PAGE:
"Pfeiler" is an exhibition space in the Brückenpassage / MQ.
Every six months, a work by graduates of the Sculpture and Space Department is shown here.
Tuesday 7 January 2020, 6 pm
Lower volume in higher frequencies, deep layered brown noise. Like a whole ocean, rumbling between 5 and 9 Hz. A frequency, lower than the limit of human hearing.
A “rough” present to the sleep deprived person. Relaxing and calming deep sleep aid. The downside: Earbuds prevent me from being a side sleeper. Gotta stay on my back at all times.
(Ab morgen keine toxische Feinstaub Belastung sondern autofreie Innenstadt; ein möglicher Wunsch. Das Gegenteil: Ein vermeintliches Geschenk für die Allgemeinheit. “Liebe Mieterinnen und Mieter, bitte Entschuldigen sie die nächtliche Störung in den kommenden Wochen [...]” - Herr Oberbürgermeister. Persönliche Unterschrift. Acht Spuren sind die Zukunft vor dem Fenster.)
Typically, I prefer smoothed brown noise. It is not as rough. Mixes on streaming plattforms are between 6 and 12 hours long. Cancelling most noise, making sense of my existence.
Text: Daniel Stubenvoll
Wednesday 12 June–Sunday 13 October 2019
It is flat and called schiefer
It has a name and… gesture gesture… with my hand from the sidewalk
I can´t stop hating myself for the dried flowers on my wall
I made you this kit for overcoming the past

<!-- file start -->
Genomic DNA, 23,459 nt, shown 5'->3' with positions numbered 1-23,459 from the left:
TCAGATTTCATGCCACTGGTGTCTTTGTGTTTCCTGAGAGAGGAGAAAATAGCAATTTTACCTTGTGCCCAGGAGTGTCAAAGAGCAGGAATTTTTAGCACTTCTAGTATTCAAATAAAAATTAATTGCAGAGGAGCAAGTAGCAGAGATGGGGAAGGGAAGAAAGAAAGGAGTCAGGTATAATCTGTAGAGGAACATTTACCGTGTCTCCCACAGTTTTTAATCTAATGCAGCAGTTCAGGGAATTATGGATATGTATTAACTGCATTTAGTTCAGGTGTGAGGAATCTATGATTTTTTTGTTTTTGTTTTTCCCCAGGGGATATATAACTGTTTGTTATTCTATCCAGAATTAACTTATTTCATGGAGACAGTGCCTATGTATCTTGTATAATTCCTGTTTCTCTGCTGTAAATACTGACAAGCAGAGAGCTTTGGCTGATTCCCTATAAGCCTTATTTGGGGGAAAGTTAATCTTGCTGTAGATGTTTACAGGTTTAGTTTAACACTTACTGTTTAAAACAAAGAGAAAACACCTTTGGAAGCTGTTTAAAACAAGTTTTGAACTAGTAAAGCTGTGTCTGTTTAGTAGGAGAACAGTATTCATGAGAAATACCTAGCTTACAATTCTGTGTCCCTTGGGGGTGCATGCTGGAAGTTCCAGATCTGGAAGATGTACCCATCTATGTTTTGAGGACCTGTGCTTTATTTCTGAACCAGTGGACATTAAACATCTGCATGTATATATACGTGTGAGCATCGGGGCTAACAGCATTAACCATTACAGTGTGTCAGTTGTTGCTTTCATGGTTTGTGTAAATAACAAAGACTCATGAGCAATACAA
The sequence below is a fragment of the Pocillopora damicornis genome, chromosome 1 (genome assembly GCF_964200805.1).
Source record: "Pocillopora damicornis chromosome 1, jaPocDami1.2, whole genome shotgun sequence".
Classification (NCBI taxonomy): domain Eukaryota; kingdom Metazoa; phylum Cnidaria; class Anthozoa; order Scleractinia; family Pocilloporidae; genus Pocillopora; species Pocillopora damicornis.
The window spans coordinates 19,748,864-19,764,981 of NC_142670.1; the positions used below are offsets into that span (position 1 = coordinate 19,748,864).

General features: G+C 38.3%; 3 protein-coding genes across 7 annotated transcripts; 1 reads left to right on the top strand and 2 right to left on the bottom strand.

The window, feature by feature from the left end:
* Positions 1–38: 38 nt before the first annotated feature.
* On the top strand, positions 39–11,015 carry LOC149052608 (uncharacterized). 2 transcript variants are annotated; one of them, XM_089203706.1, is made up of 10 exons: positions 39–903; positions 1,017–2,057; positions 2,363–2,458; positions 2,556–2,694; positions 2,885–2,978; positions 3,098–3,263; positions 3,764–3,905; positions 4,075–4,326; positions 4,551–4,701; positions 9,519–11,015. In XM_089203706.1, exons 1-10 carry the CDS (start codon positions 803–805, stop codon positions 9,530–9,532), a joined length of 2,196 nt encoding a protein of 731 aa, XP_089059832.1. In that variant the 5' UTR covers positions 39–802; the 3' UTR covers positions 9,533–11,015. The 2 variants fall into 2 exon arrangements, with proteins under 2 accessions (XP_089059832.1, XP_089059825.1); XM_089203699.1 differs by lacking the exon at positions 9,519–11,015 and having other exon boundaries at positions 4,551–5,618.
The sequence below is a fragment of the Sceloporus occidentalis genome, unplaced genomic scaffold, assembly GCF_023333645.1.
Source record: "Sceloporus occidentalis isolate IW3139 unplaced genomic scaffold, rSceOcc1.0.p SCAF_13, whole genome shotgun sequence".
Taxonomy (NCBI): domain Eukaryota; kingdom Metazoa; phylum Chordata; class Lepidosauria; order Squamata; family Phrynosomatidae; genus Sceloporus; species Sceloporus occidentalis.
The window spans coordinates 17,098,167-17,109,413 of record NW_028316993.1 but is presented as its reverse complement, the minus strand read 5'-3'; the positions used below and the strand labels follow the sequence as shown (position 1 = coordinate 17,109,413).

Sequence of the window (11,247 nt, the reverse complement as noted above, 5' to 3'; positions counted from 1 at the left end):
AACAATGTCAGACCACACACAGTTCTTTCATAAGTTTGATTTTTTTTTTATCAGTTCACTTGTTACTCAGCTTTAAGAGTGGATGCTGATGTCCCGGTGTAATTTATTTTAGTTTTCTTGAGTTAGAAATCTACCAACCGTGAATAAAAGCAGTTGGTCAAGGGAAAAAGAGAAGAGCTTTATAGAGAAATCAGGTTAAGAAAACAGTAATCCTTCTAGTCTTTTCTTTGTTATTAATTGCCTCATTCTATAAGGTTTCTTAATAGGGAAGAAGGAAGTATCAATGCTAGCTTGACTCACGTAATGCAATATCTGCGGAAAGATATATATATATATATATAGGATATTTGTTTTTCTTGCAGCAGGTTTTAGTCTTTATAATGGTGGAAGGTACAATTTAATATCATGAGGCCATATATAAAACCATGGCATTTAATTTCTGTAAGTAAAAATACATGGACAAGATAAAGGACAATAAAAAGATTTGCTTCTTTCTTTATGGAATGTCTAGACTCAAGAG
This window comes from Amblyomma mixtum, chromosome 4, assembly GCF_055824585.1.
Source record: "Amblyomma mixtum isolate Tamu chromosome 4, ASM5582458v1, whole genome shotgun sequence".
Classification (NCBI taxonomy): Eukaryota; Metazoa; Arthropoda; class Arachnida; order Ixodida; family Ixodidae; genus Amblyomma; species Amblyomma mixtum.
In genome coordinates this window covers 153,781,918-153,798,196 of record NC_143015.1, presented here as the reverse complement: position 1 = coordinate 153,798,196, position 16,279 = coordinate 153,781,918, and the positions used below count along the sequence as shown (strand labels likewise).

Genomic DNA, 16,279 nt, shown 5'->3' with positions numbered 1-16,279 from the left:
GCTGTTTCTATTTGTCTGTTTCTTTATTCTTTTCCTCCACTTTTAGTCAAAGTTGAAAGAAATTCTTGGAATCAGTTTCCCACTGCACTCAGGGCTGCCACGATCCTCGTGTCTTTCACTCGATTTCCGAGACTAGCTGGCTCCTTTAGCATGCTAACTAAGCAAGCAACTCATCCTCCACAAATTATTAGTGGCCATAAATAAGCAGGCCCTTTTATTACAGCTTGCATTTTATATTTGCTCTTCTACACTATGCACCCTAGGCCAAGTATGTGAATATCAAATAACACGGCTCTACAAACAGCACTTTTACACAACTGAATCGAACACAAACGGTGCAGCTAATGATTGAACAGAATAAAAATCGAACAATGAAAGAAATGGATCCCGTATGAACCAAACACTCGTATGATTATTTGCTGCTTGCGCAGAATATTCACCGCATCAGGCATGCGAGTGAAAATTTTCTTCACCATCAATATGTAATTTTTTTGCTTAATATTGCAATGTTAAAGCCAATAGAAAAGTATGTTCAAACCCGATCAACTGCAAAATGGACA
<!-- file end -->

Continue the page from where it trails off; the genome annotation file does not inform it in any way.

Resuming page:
The orderly Altbauwohnung and circumstances
In sci-fi movies I fall for all the vases that have been left over in this world
My eyes burn
This is an urgent wish to make a book of all the poems about toxic nostalgia, that hurt the make-great-agains.
Text: Julia Znoj
For „Pfeiler“ the Vienna/Frankfurt based artist Eugen Wist (*1989, Sheregesh, Russia) developed a site specific situation. The window glass is blurred by a greenish substance and leaves just a peephole for the viewer to see a wall object, – a book with a screen print, a postcard with an image of one of Van Goghs flower paintings and a found stone. All of the materials are bound together by a rope holding in place the layered composition.
Thursday 29 November 2018–Sunday 2 June 2019
Timokleia was a citizen of Thebes, who in the Macedonian occupation around 335 BC. Chr. was raped by a soldier. Following this act of violence, she led the offender to a well, pushed him in and threw heavy stones at him until he died.
We face a figure who exposes herself and confronts us with the physical scope of a violent act. At the same time, we are facing an image that seeks the complexity of sculpture and the conditions of space in the balancing act with gravity. Acting in a limited space, the sculpture develops at times an almost relief-like character.
Many of the artist's sculptural arrangements are created by pouring, deforming and assembling individual body parts in garments. By polishing the surfaces, the fine interiors of the material are carried outwards. The resulting figures provoke different relationships between the individual and social perceptions of bodies.
To what extent does violence lead to a deformation of one's own and what does Timokleia’s act of self-justice means today?
Text: Diana Barbosa Gil
Cement, marble split, pigment, stone plaster, steel, LED, triple laminated safety glass